The chicks are great fun. There are stages where you swear you can actually see them growing. And no wonder. We discovered a few days ago that my sister had accidentally given me the 24% protein Turkey starter mash instead of the regular poultry mash which I think is 20% protein. Superturbo chicks. - I wish we could free range them... but there are dogs in the neighborhood and we are not 100% fenced. So I do the next best thing, pasturing them in moveable coops & runs that get shifted around to different spots.

Meantime, my other projects have included land clearing, some greenhouse gardening and gearing up for real gardening. This place is blackberries galore. It was not till two months after we moved in that I discovered the greenhouse behind the shed - buried under several years worth of blackberries. I hacked all that stuff out by hand and am now starting on digging up the roots. You wouldn't BELIEVE how big these roots get. There have been a couple that we've been tempted to hang on the wall as a trophy in place of antlers or something. I'm talking 5 inches in diameter.

The greenhouse is cute as a button and we're getting lettuce & spinach that I planted back in February, plus there are a ton of starts from herbs to tomatoes to eggplants that are ready to go outside. - My brother-in-law loaned us his rototiller so we've plowed up a good bit of land for the veggie garden. I'm hoping to do some grains as well.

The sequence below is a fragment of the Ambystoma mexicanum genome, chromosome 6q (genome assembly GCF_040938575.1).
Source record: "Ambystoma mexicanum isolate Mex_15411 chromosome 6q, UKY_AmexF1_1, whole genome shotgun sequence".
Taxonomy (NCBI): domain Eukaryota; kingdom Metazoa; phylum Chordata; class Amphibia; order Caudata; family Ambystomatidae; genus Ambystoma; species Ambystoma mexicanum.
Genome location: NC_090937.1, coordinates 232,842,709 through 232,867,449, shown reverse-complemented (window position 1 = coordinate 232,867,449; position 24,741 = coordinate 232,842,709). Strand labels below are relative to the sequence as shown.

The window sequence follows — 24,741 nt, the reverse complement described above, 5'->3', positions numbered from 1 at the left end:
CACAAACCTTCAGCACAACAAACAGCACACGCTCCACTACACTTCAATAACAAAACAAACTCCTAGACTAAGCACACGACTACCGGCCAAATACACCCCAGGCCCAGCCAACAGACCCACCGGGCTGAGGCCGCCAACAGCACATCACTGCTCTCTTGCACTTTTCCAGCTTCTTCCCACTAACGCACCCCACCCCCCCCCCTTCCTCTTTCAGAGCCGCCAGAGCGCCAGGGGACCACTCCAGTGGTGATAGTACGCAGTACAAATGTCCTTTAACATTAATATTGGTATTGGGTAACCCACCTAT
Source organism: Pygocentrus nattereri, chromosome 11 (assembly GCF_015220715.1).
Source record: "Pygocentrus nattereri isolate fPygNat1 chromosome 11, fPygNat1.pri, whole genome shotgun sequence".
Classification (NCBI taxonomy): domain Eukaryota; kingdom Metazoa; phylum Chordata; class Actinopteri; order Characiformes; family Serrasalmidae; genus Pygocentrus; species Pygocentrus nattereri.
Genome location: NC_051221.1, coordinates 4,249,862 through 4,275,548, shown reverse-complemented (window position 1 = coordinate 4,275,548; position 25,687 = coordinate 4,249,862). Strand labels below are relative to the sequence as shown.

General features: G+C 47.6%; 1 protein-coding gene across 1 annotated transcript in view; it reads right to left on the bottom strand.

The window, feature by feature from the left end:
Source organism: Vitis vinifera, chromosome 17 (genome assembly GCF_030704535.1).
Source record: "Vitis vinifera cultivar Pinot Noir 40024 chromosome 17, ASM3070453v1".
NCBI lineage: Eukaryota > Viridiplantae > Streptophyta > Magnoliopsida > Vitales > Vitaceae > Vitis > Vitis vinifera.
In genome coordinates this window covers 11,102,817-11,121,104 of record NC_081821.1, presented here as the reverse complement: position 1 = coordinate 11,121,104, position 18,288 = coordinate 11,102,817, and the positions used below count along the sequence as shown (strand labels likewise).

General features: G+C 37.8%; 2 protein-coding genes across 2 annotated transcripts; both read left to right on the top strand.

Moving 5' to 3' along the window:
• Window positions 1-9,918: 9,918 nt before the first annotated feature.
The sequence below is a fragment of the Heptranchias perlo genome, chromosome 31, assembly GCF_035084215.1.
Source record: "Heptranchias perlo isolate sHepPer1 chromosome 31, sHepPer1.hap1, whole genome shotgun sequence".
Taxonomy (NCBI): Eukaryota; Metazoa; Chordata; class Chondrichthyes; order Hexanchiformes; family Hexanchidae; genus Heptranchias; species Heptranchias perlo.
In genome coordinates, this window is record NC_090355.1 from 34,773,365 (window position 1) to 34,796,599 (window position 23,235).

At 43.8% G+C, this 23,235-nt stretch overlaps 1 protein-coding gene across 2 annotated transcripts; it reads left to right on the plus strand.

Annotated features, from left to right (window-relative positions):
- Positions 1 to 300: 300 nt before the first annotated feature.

Once I finished up with the worst of the blackberries around the greenhouse, I started taking a closer look at other blackberry patches. Hmmmmm. It seems blackberries like to grow ON things. Every patch became a possible new treasure. I'm not letting myself go after them all until I've got the roots dealt with around the greenhouse but I'm salivating over some of these patches wanting to know what's under them. The only other one I've cleared revealed a sawmill. Seriously. A long track sort of thing with a trolley on it that carries logs along to be sawn into planks. The blade was still there... and still sharp. This place seems like it was set up to be the perfect self-sufficient sustainable farm.

Chaidie and I finally planted the potatoes the other day and carrots this morning. We figure we'll try to plant one new thing every day till they're all done.